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Some background: This is a conlang that I'm developing as part of my job. It's a difficult task, but I want to make it as realistic as possible. I have to make a detailed grammar so that other linguists can write dialog for characters. Obviously, I can't foresee everything, so I'd like to base the details of this language in existing ones.

This is a highly agglutinative language with derivational and inflectional suffixes, perhaps like Quechua. It has case. There are no prepositions.

The word 'about' should be a suffix too, but I don't see any reference for such a suffix in the literature. Here are some sentences I'd like to be able to gloss in the grammar:

3SG.PRES-be joke dog-about
`it is a joke about dogs’

1SG.FUT-tell you-DAT tooth-about
‘I will tell you about a tooth.’

I know you can’t just tell me how to categorise this suffix, but any input would be helpful. For one thing, I’m not sure if it’s best classified as inflectional or derivational. Also, I cannot really think of a good gloss.

  • Can you tell us what the language is and what the actual morpheme is? You need to give us more information about the language: does it have cases? Does it have other inflectional suffixes? What about derivational ones? As it is now, this question is essentially unanswerable. We're not mindreaders. – curiousdannii Jul 2 '14 at 7:30
  • It would also help if you would tell which language this is supposed to be. Or is it a guessing game? – fdb Jul 2 '14 at 12:13
  • Thanks! I don't want language it is -- but I do know it has cases and inflectional/derivational suffixes. I'll adjust the question accordingly. – żaba Jul 2 '14 at 13:02
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    It would be logical for that suffix to be a case ending. As for the name of that case, you can create it yourself. Here's a list of the cases found in different natural languages: en.wikipedia.org/wiki/List_of_grammatical_cases – Yellow Sky Jul 2 '14 at 15:02
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    @żaba have your questions been about language you are inventing? If so that's fine, but please make that clear! Unless you say that we'll assume you're asking about a natural language. – curiousdannii Jul 2 '14 at 22:17
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The morpheme would probably be best described as a case suffix. In natural languages the oblique case often has the meaning of concerning/regarding, but it also has other meanings. If you wanted a label purely for this meaning I think you'll need to make one up. One option would be regardive.

I'd wonder though if you're really being tied too much to the English. Notice that in your first example the case marks a relation between two nouns, but in the second it marks a relation with the verb. Languages with productive case will have verbs which require their arguments to be in particular cases, just as many English verbs require their arguments to be prepositional phrases. Would it be possible to say "1SG.FUT-tell you-DAT tooth"? Without that contrast the case marker is actually almost semantically empty. That doesn't mean you shouldn't do it, because many languages do, but it just seems to me that the only reason the suffix is there is because the English translation would use the word 'about', not because it necessarily makes language-internal sense.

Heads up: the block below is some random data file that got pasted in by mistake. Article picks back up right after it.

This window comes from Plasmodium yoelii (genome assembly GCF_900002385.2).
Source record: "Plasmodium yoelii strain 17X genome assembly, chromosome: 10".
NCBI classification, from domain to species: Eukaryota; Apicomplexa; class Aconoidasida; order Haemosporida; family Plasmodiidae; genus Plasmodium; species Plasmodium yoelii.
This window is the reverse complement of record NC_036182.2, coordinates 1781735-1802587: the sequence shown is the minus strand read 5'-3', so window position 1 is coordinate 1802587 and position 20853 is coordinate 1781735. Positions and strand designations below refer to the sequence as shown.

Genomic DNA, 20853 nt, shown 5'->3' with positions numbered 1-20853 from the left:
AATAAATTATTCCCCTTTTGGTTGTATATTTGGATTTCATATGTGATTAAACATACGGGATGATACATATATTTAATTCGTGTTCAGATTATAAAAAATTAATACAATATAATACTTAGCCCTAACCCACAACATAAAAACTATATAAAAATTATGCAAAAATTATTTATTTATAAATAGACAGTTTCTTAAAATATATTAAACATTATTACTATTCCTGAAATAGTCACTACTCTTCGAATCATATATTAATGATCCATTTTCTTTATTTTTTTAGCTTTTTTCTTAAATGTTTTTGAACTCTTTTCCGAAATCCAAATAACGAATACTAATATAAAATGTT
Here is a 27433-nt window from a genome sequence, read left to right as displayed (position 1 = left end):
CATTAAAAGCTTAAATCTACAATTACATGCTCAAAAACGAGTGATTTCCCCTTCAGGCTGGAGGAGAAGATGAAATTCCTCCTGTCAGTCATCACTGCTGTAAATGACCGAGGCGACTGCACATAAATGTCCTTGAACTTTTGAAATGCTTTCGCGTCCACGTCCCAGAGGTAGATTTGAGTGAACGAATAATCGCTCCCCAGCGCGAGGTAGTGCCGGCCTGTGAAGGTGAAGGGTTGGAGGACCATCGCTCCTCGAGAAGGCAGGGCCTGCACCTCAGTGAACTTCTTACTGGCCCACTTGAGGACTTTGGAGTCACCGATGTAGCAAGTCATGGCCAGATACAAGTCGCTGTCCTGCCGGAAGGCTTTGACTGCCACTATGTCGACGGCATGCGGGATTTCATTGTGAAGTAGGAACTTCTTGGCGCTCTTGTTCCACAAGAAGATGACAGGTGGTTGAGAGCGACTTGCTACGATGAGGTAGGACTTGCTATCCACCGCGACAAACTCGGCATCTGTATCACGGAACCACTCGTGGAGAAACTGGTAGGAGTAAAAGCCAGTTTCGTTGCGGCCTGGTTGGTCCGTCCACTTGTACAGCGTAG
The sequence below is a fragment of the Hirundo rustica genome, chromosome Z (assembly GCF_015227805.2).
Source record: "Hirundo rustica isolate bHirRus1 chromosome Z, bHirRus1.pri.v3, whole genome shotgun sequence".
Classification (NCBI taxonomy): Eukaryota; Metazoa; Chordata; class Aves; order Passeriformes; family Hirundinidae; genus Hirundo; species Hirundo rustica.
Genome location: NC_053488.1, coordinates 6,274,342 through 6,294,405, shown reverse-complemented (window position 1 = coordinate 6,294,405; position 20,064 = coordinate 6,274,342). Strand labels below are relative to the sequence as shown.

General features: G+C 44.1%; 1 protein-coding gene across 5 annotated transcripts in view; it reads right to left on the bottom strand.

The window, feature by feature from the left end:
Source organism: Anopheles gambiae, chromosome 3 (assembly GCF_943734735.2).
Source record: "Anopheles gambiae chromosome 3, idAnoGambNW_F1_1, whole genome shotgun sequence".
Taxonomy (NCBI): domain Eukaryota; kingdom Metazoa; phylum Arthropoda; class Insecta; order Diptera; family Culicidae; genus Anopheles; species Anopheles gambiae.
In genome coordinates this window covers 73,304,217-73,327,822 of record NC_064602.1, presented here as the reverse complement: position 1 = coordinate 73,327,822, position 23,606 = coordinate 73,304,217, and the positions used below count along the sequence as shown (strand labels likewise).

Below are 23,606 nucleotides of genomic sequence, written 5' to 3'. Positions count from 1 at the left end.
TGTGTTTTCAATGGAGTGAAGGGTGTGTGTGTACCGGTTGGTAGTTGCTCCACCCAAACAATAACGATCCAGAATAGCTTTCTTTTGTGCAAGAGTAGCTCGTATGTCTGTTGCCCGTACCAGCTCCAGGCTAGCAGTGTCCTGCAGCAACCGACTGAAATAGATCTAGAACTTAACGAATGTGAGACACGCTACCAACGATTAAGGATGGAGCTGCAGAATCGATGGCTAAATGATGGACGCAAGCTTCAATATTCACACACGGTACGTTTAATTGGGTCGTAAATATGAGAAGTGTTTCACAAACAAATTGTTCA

The English word tell is really polysemous and has two meanings: tell to and tell about/of. That's why it almost always requires one of those prepositions. In your constructed language there's no reason why tell should also have those two meanings - it would probably be more natural to have two verbs. If you did that then you wouldn't need the suffix. And if you did that then you could reconsider what the suffix actually means: does it mean a joke with dogs in it? If so then one of the spatial cases would be very appropriate. Just as in natural languages, physical relations can be extended to metaphorical relations in conlangs too.

Instead of basing it on English prepositions I'd encourage you to think about basing it on thematic relations. Your conlang will be less Englishy if your cases are based on those relations rather than translations from English.

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There are some constructed languages with such a case. In Ithkuil (a constructed language with an excessively large case system) the case is called Referential case.

It is also conjectured that such a case exists in Tolkien's language Quenya, and several names are suggested for it including Respective, Dedative, and Relative case.

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In Riffian, "about" is translated by a morpheme that was originally the preposition "on/over". Then, your oblique case can derive from such a preposition. Natural languages are conditioned by the principle of linguistic economy, so they only do the necessary. It is more economical to reuse one than to create a new morpheme.

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